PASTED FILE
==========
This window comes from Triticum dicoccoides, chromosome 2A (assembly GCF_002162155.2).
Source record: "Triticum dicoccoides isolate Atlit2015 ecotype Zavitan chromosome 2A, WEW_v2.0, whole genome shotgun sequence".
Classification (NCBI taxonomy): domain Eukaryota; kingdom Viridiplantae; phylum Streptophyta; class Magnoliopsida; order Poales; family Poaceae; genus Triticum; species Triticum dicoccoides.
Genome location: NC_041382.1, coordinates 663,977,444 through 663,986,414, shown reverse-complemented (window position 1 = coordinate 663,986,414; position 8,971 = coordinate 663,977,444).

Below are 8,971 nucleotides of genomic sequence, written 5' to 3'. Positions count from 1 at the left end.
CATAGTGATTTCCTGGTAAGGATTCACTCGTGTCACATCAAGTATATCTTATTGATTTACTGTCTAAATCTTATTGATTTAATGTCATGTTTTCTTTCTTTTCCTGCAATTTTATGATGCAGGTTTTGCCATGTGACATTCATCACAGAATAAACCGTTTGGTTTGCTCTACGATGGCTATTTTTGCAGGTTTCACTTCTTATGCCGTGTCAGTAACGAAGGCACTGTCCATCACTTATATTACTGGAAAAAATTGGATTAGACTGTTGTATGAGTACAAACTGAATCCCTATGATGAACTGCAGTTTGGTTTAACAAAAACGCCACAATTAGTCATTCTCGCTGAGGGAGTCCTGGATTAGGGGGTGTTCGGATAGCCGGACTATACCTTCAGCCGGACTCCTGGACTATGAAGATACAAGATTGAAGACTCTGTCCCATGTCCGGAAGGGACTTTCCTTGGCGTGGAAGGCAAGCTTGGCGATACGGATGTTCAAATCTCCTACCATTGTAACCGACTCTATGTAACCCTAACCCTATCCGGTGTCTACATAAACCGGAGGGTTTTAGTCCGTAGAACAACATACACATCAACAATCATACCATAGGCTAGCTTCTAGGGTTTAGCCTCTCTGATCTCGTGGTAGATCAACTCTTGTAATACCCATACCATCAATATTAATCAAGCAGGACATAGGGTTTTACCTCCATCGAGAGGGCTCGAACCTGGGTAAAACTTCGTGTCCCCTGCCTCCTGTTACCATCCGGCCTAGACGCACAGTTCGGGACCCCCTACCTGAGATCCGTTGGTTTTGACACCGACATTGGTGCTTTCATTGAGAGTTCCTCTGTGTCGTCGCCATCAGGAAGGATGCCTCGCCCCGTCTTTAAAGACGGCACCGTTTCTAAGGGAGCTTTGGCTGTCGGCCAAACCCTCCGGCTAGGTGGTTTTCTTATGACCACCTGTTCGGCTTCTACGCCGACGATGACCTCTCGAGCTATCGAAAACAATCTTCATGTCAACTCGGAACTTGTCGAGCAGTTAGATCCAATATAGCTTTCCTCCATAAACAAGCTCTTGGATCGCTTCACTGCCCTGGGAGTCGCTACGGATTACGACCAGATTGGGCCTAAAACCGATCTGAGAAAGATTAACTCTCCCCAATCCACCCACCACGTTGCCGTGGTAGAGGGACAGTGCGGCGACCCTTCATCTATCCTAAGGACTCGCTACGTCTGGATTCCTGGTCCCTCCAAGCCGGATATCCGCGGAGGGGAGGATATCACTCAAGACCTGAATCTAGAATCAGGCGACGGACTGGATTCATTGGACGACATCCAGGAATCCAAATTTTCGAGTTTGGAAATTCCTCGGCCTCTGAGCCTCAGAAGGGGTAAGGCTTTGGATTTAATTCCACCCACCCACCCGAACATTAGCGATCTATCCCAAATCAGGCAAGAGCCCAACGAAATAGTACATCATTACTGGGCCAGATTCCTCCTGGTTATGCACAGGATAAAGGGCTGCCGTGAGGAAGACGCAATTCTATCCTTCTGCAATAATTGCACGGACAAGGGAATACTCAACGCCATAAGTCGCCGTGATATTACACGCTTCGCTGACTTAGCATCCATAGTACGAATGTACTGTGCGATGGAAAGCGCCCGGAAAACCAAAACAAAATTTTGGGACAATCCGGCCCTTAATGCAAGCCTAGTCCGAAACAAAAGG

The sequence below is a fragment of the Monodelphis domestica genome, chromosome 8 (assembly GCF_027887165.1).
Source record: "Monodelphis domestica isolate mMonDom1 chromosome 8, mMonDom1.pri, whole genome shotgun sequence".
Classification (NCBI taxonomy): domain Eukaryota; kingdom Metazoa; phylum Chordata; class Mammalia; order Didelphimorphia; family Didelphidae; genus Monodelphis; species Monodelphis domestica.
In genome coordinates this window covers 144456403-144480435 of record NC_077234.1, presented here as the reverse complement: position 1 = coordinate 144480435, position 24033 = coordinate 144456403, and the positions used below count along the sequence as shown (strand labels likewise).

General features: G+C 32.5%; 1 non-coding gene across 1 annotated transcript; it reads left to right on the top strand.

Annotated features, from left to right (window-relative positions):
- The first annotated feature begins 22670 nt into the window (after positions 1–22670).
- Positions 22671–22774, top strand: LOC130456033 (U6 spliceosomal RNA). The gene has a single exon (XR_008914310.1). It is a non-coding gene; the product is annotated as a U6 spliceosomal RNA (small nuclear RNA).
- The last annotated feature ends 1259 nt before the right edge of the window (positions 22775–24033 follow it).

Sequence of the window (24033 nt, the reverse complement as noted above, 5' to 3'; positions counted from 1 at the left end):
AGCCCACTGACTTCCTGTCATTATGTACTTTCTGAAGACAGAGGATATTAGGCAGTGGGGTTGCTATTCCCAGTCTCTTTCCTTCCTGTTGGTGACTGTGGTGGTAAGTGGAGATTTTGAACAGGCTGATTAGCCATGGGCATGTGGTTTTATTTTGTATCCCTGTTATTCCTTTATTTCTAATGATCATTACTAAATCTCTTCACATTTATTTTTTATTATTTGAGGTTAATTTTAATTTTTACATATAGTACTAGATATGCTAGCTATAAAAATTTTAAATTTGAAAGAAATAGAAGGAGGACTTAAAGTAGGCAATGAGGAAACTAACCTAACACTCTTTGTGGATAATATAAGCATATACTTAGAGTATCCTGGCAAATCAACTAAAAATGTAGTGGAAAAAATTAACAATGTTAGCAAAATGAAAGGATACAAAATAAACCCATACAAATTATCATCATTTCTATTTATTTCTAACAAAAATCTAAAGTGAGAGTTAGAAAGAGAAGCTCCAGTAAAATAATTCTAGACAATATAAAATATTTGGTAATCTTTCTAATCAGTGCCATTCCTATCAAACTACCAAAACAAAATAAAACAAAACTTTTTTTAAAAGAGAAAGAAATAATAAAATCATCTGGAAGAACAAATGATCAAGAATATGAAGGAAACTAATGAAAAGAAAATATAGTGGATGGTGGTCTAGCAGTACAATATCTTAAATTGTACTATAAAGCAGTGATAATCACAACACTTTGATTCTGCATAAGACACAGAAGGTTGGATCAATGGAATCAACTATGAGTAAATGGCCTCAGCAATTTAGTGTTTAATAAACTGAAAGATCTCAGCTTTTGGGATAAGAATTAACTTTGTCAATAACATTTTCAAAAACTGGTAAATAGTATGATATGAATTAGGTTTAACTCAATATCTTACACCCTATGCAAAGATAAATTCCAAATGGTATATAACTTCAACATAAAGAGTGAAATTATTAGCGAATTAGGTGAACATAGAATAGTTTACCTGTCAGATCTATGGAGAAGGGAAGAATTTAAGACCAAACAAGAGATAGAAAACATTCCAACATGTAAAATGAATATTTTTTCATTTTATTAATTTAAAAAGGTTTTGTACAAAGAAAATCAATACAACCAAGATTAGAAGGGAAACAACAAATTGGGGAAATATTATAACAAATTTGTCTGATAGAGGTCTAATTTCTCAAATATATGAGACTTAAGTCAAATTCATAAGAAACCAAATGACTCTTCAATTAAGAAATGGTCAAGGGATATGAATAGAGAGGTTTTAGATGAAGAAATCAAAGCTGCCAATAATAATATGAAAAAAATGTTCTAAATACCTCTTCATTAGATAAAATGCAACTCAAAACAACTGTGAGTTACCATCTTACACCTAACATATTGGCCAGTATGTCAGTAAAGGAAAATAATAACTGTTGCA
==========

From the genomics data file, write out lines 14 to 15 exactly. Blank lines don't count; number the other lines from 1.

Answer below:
- Positions 22671–22774, top strand: LOC130456033 (U6 spliceosomal RNA). The gene has a single exon (XR_008914310.1). It is a non-coding gene; the product is annotated as a U6 spliceosomal RNA (small nuclear RNA).
- The last annotated feature ends 1259 nt before the right edge of the window (positions 22775–24033 follow it).